Innovations in blood and blood products for adult trauma patients

July 12, 2019

Exciting new developments in blood and blood products at Mayo Clinic's campus in Rochester, Minnesota, will have a direct and positive impact on patients transferred from trauma centers throughout southern Minnesota.

Mayo Clinic has a long history of blood and blood product innovation, including the unique availability of packed red blood cells in 1989 and becoming the first medical center worldwide to carry thawed plasma in 2009. In keeping with that tradition, Mayo Clinic has implemented several novel blood and blood product applications over the past few years. The following explains recent advances and their significance.

Universal group A plasma

Mayo Clinic has moved from use of blood group AB as the universal plasma to use of group A plasma for adult trauma patients.

Why it's significant

Shifting to a common plasma from the rarer AB — found in only 4% of the U.S. population, according to the American Red Cross — will increase plasma availability in hospital and medical transport settings, says Martin D. Zielinski, M.D., a trauma surgeon at Mayo Clinic's campus in Minnesota. Group A plasma use also saves AB for other purposes, and its use should increase rural area liquid plasma availability. Dr. Zielinski indicates he and colleagues have successfully tested group A plasma in group O recipients, as reported in the January 2013 issue of the Journal of Trauma and Acute Care Surgery.

Cold whole platelets

Whole platelets are now kept in cold storage at Mayo Clinic.

Why it's significant

Platelet function is improved with cold storage, according to Dr. Zielinski, who offers a parallel with home cooking. "If you left a steak on the counter for five days, it's probably not going to taste very good compared with putting it in the refrigerator," he says.

As with steak, refrigeration will increase platelet shelf life, which he anticipates will be up to 10 to 15 days, reducing the need for disposal. Platelet serviceable life improvement, in turn, will expand availability for patients.

Cold whole blood (CWB)

Mayo Clinic became the first U.S. medical center to use CWB in the prehospital setting in October 2015, still a rarity among medical facilities.

"Whole blood's been around forever, but has made a resurgence," says Scott Zietlow, M.D., a general surgeon and chair of the Mayo Clinic Medical Transportation System board of directors at the Rochester campus. "It's not simple to pull off, which is why not everybody does this. It's hard to manufacture, especially in the field in helicopters. You need a great relationship with your blood bank."

CWB is available to patients transferred to Mayo Clinic's Rochester campus by helicopter and critical care ground transport.

Why it's significant

CWB lasts 21 days and exposes patients to one donor, reducing infection.

Whole blood is also superior to crystalloid, says Dr. Zielinski, urging trauma professionals to reduce crystalloid usage due to preservatives, which can be detrimental to patients. "When somebody's hemorrhaging to death, they are not hemorrhaging plasma or crystalloid, but blood: true, whole blood," he says. "Whole blood, ultimately, is likely to save more lives."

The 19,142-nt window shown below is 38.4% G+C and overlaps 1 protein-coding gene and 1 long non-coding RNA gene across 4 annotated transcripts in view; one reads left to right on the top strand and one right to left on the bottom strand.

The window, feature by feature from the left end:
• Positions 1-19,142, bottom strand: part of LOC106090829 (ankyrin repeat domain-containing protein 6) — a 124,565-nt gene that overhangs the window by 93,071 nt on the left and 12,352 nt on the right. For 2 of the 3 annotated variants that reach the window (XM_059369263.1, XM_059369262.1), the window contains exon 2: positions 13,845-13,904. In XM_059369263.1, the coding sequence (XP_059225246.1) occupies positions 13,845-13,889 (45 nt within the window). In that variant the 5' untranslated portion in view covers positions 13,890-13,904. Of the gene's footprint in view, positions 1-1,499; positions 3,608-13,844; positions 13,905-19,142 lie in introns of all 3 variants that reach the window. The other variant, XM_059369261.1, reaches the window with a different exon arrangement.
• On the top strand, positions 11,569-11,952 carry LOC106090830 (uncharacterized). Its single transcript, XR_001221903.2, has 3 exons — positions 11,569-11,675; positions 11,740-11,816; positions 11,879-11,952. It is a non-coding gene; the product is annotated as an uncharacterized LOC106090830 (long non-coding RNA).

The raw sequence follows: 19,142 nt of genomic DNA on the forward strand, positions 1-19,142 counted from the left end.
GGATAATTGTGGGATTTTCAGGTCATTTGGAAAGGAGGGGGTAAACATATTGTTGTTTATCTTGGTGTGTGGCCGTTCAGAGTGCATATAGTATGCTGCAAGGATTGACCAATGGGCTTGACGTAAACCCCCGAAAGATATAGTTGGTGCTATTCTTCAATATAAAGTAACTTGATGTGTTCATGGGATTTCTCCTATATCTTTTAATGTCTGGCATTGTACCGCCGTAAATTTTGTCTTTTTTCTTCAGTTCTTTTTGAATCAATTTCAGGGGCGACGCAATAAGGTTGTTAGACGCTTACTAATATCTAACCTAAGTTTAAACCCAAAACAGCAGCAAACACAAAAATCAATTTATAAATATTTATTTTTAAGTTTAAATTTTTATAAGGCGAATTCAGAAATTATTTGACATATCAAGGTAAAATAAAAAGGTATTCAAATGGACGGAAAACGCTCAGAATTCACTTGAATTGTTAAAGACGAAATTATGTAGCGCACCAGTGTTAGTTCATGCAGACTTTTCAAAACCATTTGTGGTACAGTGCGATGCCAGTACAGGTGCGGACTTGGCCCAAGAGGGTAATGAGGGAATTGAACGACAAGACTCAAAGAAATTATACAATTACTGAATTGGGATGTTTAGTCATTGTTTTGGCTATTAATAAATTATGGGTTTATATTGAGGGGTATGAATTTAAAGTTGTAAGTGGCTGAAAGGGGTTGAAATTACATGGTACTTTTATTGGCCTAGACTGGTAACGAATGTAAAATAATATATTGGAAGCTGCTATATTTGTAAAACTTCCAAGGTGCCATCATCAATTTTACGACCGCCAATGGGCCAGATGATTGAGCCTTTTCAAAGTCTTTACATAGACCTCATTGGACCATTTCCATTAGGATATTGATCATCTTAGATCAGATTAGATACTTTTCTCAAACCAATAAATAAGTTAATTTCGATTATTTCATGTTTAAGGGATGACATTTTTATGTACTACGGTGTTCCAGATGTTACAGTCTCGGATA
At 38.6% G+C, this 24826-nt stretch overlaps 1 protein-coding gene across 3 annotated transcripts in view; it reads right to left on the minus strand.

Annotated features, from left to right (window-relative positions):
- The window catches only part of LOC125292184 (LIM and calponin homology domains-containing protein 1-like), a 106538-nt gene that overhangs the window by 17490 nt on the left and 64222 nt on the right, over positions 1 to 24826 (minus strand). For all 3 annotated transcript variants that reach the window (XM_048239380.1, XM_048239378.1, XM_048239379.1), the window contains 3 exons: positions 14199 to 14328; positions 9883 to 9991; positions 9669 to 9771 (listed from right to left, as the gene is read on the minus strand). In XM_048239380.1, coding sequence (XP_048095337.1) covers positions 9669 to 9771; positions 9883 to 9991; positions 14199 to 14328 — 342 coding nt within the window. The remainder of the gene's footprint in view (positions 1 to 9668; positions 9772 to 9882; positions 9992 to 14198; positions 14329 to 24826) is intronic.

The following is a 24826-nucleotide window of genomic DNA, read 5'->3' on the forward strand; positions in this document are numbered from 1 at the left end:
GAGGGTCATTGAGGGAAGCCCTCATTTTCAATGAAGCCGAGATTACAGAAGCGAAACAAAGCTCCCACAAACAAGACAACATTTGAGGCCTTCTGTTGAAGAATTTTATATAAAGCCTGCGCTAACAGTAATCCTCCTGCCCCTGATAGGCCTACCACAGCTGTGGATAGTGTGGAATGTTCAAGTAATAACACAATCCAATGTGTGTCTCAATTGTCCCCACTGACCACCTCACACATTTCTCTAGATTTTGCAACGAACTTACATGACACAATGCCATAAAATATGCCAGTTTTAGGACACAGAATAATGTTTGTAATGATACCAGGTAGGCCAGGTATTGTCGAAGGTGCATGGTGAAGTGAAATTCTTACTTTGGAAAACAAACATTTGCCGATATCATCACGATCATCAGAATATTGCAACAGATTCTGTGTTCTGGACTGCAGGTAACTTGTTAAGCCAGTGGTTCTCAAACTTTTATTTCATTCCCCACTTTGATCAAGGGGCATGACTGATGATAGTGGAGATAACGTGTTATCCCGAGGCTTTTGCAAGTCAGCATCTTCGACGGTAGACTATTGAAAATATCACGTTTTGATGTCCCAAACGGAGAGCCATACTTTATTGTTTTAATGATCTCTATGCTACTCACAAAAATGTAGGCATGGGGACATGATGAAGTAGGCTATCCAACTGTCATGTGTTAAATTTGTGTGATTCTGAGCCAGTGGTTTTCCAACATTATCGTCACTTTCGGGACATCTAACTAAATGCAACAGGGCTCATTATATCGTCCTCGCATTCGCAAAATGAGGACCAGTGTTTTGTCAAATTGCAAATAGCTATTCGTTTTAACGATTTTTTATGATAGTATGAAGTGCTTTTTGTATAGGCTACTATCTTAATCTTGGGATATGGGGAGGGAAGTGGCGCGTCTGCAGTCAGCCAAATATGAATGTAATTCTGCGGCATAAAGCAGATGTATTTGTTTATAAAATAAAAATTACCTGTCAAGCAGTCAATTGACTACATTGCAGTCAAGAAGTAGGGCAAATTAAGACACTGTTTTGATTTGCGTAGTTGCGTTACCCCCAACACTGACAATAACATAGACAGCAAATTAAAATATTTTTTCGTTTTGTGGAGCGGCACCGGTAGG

With these new advances, southern Minnesota trauma centers can have confidence in Mayo Clinic's careful blood and blood product usage monitoring. All blood products administered to patients are heavily scrutinized for bacteria and viruses. Waste reduction also is an important goal with these products, such as returning unused plasma back to general hospital use after day three.

Future directions: Warm fresh whole blood (WFWB)

Until recently, with blood separated into componentry, WFWB use had waned outside of the armed forces, according to a March 2016 case report published in the Turkish Journal of Trauma and Emergency Surgery. Mayo Clinic hopes to one day utilize WFWB, says Dr. Zielinski. One of the most challenging issues with WFWB use is the logistics of immediate availability of blood, which the military has accomplished with on-base blood banks.

WFWB use, involving transfusion from patient to patient, is not without risk. Overall, however, use of WFWB provides 8% benefit to mortality; for example, WFWB may allow a patient to survive, yet contract hepatitis B via transfusion. To mitigate — yet not eliminate — risk, Dr. Zielinski says that ultimately to ensure the best possible patient outcome a rapid detection is needed, such as a color-changing indicator used by the military and analogous to a pregnancy test.

WFWB will also impact mortality. A retrospective study published in the Journal of Trauma and Acute Care Surgery in April 2009 found that 30-day patient survival after hemorrhagic shock may be improved with WFWB use.

Other WFWB benefits include potentially fewer donor exposures, diminished blood loss and decreased transfusion requirements, according to a January 2011 study published in Transfusion.

"The ability to transfer blood within an hour can transform resuscitation," says Dr. Zielinski.

For more information

Why type AB blood is so important. American Red Cross.

Zielinski MD, et al. Emergency use of prethawed Group A plasma in trauma patients. Journal of Trauma and Acute Care Surgery. 2013;74:69.

Kendigelen P, et al. Should warm fresh whole blood be the first choice in acute massive hemorrhage in emergency conditions? Turkish Journal of Trauma and Emergency Surgery. 2016;22:195.

Spinella PC, et al. Warm fresh whole blood is independently associated with improved survival for patients with combat-related traumatic injuries. Journal of Trauma and Acute Care Surgery. 2009;66:S69.

Jobes D, et al. Toward a definition of "fresh" whole blood: An in vitro characterization of coagulation properties in refrigerated whole blood for transfusion.Transfusion. 2011;51:43.